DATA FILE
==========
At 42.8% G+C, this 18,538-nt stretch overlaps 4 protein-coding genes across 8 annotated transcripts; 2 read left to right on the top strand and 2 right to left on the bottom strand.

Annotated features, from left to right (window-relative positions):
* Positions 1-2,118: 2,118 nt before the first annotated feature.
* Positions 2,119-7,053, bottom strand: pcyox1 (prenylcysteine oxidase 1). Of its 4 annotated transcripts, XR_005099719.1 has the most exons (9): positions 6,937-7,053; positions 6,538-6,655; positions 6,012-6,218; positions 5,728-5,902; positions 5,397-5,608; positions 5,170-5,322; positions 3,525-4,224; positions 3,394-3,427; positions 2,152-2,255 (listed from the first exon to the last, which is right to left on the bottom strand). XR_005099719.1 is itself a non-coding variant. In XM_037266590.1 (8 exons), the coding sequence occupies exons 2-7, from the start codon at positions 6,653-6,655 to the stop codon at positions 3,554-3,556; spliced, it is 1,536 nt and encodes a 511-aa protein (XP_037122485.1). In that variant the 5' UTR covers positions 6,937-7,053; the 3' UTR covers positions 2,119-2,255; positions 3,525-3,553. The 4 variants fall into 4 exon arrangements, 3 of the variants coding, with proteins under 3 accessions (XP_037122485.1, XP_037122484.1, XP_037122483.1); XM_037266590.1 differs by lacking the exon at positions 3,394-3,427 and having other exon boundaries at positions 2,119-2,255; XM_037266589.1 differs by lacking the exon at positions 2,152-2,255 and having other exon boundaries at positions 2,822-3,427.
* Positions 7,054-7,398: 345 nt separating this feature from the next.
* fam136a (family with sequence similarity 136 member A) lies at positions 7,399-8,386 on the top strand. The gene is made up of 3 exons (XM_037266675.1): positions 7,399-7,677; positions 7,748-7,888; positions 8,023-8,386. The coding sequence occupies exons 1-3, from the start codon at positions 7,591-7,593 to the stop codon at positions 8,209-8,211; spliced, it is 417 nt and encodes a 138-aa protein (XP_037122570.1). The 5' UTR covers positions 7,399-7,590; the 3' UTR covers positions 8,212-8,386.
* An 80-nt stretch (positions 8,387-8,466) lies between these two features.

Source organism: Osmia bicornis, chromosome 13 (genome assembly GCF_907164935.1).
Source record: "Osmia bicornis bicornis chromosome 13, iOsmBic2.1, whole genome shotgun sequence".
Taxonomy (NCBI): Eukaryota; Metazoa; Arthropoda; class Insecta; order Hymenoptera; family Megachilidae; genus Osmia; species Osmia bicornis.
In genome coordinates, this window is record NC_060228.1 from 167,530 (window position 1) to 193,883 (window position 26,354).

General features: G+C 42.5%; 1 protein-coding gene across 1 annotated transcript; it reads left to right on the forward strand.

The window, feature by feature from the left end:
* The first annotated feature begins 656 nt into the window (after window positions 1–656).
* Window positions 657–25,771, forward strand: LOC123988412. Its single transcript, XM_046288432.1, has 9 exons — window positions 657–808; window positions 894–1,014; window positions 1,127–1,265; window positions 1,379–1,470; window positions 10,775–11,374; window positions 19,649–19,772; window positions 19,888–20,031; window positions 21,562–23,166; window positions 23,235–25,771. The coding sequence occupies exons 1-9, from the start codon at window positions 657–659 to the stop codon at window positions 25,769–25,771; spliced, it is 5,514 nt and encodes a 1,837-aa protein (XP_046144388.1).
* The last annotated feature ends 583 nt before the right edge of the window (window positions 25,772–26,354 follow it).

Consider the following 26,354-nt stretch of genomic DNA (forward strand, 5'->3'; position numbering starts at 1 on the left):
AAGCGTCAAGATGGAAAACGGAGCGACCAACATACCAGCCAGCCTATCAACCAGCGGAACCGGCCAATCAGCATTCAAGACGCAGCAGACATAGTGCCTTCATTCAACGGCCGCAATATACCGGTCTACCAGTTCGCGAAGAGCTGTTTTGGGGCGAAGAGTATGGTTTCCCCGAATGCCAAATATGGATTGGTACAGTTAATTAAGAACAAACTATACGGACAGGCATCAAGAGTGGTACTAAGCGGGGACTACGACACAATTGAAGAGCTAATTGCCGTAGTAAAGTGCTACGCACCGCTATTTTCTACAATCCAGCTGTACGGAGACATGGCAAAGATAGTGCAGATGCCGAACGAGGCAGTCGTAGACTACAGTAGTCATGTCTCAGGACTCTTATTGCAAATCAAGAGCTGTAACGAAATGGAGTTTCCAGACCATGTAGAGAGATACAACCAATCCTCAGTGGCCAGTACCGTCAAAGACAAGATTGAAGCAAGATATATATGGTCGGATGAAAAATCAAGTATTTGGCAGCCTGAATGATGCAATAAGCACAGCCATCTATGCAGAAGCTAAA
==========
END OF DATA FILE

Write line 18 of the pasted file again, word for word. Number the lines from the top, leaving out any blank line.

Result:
AAGCGTCAAGATGGAAAACGGAGCGACCAACATACCAGCCAGCCTATCAACCAGCGGAACCGGCCAATCAGCATTCAAGACGCAGCAGACATAGTGCCTTCATTCAACGGCCGCAATATACCGGTCTACCAGTTCGCGAAGAGCTGTTTTGGGGCGAAGAGTATGGTTTCCCCGAATGCCAAATATGGATTGGTACAGTTAATTAAGAACAAACTATACGGACAGGCATCAAGAGTGGTACTAAGCGGGGACTACGACACAATTGAAGAGCTAATTGCCGTAGTAAAGTGCTACGCACCGCTATTTTCTACAATCCAGCTGTACGGAGACATGGCAAAGATAGTGCAGATGCCGAACGAGGCAGTCGTAGACTACAGTAGTCATGTCTCAGGACTCTTATTGCAAATCAAGAGCTGTAACGAAATGGAGTTTCCAGACCATGTAGAGAGATACAACCAATCCTCAGTGGCCAGTACCGTCAAAGACAAGATTGAAGCAAGATATATATGGTCGGATGAAAAATCAAGTATTTGGCAGCCTGAATGATGCAATAAGCACAGCCATCTATGCAGAAGCTAAA